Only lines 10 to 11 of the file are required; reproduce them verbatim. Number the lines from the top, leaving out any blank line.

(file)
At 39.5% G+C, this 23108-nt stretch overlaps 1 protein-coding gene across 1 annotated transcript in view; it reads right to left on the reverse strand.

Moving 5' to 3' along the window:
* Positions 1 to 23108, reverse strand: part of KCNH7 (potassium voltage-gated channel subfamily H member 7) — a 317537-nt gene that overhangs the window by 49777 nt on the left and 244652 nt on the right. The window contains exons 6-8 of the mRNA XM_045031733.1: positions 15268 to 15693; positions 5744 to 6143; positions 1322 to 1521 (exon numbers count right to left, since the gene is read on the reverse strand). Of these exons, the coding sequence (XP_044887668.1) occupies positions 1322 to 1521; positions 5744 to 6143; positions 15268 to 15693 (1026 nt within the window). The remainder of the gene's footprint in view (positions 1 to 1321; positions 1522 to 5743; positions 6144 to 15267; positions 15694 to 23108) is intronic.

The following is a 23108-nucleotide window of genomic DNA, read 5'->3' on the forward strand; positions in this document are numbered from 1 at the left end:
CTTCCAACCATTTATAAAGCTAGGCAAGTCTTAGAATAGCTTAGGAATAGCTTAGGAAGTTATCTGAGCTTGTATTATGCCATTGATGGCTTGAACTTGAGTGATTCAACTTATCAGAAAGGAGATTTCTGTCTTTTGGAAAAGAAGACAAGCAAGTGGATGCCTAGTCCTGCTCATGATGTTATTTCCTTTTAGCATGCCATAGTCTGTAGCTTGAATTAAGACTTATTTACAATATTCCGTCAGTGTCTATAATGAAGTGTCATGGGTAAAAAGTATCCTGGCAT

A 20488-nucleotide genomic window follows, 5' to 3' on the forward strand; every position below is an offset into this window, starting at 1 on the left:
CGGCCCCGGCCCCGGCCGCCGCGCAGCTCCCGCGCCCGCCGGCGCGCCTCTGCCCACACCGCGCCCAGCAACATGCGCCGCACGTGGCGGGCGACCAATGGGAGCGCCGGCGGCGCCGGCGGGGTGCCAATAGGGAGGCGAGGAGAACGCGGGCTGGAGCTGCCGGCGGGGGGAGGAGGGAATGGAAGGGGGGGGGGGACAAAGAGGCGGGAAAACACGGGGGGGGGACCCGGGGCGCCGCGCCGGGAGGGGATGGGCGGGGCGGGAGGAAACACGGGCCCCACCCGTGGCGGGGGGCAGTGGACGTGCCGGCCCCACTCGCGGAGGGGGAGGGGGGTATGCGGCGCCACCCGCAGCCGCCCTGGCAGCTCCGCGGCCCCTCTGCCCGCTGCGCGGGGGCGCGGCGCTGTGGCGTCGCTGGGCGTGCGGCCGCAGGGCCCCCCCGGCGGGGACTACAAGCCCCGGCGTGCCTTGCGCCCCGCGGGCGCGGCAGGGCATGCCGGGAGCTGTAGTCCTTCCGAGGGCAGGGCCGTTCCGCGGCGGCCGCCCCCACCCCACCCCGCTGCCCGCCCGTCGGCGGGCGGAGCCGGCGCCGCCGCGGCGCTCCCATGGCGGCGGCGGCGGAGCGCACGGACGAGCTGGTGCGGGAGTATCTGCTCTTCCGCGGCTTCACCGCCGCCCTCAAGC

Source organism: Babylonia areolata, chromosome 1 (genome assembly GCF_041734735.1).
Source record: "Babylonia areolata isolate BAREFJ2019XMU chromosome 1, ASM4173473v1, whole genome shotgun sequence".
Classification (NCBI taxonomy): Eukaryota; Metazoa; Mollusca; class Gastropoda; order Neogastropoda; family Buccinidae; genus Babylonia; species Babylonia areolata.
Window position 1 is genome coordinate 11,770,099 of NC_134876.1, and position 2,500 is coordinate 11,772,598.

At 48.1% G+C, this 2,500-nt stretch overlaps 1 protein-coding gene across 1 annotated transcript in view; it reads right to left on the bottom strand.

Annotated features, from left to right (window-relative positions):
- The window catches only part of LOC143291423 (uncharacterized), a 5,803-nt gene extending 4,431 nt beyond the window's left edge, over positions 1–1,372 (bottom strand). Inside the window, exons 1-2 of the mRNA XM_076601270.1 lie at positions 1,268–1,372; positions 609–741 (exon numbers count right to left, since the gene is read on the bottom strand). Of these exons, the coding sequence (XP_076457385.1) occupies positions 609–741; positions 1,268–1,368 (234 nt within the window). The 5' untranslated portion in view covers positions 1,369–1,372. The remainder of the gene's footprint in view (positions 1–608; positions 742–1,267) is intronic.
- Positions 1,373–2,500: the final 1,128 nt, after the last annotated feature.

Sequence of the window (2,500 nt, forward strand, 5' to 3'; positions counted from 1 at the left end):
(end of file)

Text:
Classification (NCBI taxonomy): Eukaryota; Metazoa; Mollusca; class Gastropoda; order Neogastropoda; family Buccinidae; genus Babylonia; species Babylonia areolata.
Window position 1 is genome coordinate 11,770,099 of NC_134876.1, and position 2,500 is coordinate 11,772,598.